Apollo's Raven, by Linnea Tanner, follows a young Celtic warrior on a journey of self discovery. After having an ominous vision of impending war, Catrin feels compelled to fight for the truth, no matter what her family believes. With her kingdom facing threats from all side, Catrin is determined to do everything with her power to save her the ones she loves.
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This book is fairly well written. There were only a few poorly worded sentences that I had to reread to fully understand what Tanner meant. I loved Catrin. She was a very strong-willed, honest and independent girl who was constantly underestimated. Catrin fights for what she believes in and trusts her gut. We should all aim to be more like her. While she is naive, she is also young and that should is to be expected. This story had some unexpected twists that I enjoyed, and some rather gruesome scenes. Tanner did an excellent job of describing the gore without making me nauseous. Just enough to set the scene. I appreciate that.
Marcellus, the main male character, is an interesting man. I can never fully decide if I like to trust him. In that regard, Tanner did a great job with him. Romans are always stabbing each other in the back, so it stands to reason that this Roman would be no different. If he had just been an honest, trustworthy and straightforward guy, it would not have been believable.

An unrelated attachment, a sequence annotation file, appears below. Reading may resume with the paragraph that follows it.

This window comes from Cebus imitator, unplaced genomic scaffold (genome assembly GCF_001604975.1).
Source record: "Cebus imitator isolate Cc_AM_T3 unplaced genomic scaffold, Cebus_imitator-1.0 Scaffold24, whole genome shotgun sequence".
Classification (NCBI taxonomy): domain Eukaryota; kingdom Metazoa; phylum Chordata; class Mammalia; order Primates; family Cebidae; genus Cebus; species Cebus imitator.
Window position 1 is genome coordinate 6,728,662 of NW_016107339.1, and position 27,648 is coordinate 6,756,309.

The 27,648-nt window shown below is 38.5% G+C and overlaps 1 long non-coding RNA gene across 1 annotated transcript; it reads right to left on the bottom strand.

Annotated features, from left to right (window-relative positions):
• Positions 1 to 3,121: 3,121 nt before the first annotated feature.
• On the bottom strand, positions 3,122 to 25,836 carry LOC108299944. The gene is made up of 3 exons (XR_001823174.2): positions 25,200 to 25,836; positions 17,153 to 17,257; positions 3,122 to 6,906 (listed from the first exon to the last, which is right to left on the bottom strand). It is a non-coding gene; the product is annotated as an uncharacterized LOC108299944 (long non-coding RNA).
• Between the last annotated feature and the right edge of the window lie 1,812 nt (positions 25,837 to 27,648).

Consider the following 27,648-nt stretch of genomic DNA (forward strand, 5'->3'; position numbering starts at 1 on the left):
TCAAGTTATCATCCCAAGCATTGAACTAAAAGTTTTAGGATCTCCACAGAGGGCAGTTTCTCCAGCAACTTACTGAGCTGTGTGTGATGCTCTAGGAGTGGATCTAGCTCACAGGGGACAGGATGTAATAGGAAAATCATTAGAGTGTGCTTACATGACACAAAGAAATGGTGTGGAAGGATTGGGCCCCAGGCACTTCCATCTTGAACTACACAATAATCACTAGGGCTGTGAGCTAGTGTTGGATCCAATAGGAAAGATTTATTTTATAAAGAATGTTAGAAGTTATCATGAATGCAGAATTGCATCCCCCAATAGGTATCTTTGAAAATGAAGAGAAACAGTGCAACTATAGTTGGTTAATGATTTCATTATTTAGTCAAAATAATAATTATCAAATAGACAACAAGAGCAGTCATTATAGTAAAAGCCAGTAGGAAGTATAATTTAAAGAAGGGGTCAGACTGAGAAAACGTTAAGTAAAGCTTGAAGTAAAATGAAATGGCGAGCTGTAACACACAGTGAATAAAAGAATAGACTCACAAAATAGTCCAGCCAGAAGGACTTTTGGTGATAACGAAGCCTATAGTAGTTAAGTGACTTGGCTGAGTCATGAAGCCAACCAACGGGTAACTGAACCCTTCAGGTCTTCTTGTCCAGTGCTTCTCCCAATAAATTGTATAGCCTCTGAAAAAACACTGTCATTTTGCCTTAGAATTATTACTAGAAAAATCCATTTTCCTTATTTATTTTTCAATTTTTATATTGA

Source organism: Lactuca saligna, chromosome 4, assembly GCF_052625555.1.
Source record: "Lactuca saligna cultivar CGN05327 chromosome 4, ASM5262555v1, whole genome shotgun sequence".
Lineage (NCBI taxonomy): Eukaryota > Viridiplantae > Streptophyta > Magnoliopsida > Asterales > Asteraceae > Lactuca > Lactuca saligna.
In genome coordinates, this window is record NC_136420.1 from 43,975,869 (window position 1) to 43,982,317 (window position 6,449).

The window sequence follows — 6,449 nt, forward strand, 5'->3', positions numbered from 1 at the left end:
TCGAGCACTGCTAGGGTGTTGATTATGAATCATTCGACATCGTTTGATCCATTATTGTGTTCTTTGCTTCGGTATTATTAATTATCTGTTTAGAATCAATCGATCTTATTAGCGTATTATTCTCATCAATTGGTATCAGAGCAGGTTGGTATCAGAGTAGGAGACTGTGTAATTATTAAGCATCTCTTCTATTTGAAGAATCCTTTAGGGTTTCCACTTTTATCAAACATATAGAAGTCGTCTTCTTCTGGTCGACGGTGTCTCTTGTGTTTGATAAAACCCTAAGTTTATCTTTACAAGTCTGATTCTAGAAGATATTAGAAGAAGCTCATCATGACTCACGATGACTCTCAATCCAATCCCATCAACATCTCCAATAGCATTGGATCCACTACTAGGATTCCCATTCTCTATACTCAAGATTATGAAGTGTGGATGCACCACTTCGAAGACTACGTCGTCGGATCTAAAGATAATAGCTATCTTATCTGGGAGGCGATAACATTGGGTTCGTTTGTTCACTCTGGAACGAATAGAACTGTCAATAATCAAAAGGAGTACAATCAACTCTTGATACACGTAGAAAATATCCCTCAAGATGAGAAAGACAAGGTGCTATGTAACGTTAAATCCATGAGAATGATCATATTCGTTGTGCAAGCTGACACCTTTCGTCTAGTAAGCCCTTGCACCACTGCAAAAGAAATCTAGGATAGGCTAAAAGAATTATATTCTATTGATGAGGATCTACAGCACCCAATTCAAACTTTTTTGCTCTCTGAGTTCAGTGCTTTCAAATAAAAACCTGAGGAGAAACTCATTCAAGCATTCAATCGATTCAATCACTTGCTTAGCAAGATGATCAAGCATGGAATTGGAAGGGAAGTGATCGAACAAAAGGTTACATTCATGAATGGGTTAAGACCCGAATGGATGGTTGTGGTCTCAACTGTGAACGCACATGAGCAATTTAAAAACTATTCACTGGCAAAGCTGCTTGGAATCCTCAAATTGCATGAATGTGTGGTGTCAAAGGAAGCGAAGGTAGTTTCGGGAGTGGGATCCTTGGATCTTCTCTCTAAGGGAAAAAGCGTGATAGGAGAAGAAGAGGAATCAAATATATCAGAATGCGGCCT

It took a little while for this book to get moving. I was about a quarter of the way through it before I started to genuinely care about the characters. Once the story got moving, though, I couldn't put it down! Tanner attempts a few sex scenes, but falls short. It feels like she's not very comfortable with writing the scenes and wanted to get them over with quickly. Some scenes felt very awkward, while others seemed more clinical. They were decent, but clearly not the author's forte.
Tanner created a unique world with this book. There's a wonderful balance between what is historically accurate and fantasy. That is not an easy line to walk, but Tanner does it with grace and ease.
This is a great book for anyone who enjoys a little magic with their historical fiction. I appreciated the author's efforts to maintain social accuracies. The Romans treated women as lesser beings meant to be used and discarded, while the Celts treated women as equals. As a historian (of sorts) I respect the honesty and historical accuracy of it. As a woman, I wanted to punch the Senator in the throat many times. I enjoyed this story and I'm anxious to dive into the sequel to learn what happens next after that intense cliffhanger!
This book is easily a 3 out of 4 stars.